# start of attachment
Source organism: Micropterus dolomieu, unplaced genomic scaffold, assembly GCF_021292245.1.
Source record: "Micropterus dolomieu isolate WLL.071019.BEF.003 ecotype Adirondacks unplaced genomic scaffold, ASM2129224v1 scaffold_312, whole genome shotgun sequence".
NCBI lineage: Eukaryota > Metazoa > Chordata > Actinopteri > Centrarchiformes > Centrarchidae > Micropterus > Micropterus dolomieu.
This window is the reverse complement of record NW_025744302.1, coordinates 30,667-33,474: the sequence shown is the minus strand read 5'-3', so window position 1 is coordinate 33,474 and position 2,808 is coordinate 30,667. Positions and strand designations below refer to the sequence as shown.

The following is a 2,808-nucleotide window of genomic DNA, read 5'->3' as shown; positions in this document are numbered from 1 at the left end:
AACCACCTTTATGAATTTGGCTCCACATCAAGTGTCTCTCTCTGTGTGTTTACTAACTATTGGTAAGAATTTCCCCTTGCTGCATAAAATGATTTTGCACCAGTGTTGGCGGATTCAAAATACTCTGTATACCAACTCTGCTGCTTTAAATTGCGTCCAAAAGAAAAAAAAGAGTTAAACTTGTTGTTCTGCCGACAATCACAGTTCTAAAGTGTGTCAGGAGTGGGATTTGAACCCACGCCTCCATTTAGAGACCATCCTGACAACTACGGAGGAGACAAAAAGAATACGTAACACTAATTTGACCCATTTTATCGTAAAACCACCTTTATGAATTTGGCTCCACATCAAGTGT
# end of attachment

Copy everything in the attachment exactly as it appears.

Source organism: Micropterus dolomieu, unplaced genomic scaffold, assembly GCF_021292245.1.
Source record: "Micropterus dolomieu isolate WLL.071019.BEF.003 ecotype Adirondacks unplaced genomic scaffold, ASM2129224v1 scaffold_312, whole genome shotgun sequence".
NCBI lineage: Eukaryota > Metazoa > Chordata > Actinopteri > Centrarchiformes > Centrarchidae > Micropterus > Micropterus dolomieu.
This window is the reverse complement of record NW_025744302.1, coordinates 30,667-33,474: the sequence shown is the minus strand read 5'-3', so window position 1 is coordinate 33,474 and position 2,808 is coordinate 30,667. Positions and strand designations below refer to the sequence as shown.

The following is a 2,808-nucleotide window of genomic DNA, read 5'->3' as shown; positions in this document are numbered from 1 at the left end:
AACCACCTTTATGAATTTGGCTCCACATCAAGTGTCTCTCTCTGTGTGTTTACTAACTATTGGTAAGAATTTCCCCTTGCTGCATAAAATGATTTTGCACCAGTGTTGGCGGATTCAAAATACTCTGTATACCAACTCTGCTGCTTTAAATTGCGTCCAAAAGAAAAAAAAGAGTTAAACTTGTTGTTCTGCCGACAATCACAGTTCTAAAGTGTGTCAGGAGTGGGATTTGAACCCACGCCTCCATTTAGAGACCATCCTGACAACTACGGAGGAGACAAAAAGAATACGTAACACTAATTTGACCCATTTTATCGTAAAACCACCTTTATGAATTTGGCTCCACATCAAGTGT